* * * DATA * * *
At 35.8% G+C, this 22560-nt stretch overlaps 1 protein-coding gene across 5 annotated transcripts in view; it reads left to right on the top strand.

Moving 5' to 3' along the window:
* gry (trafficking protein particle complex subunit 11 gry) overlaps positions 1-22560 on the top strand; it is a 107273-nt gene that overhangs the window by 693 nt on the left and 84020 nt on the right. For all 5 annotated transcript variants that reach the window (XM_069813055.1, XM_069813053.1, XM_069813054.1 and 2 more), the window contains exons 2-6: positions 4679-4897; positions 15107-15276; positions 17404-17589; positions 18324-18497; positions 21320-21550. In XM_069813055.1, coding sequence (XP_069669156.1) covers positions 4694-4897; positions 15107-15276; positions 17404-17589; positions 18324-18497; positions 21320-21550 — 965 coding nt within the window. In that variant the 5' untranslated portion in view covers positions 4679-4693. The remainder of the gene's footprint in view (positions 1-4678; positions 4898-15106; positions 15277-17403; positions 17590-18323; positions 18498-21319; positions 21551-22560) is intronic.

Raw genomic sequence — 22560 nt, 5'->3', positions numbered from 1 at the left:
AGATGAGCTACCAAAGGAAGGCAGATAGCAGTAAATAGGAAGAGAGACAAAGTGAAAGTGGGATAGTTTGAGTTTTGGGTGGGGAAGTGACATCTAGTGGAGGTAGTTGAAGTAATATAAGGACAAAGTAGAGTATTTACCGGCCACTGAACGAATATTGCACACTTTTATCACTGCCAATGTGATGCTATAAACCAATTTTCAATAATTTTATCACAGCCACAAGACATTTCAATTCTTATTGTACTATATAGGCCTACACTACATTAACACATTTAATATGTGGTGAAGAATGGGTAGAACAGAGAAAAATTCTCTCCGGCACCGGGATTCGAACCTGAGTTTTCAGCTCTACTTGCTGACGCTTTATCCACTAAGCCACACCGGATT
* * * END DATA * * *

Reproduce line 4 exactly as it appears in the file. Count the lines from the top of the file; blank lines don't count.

Raw genomic sequence — 22560 nt, 5'->3', positions numbered from 1 at the left: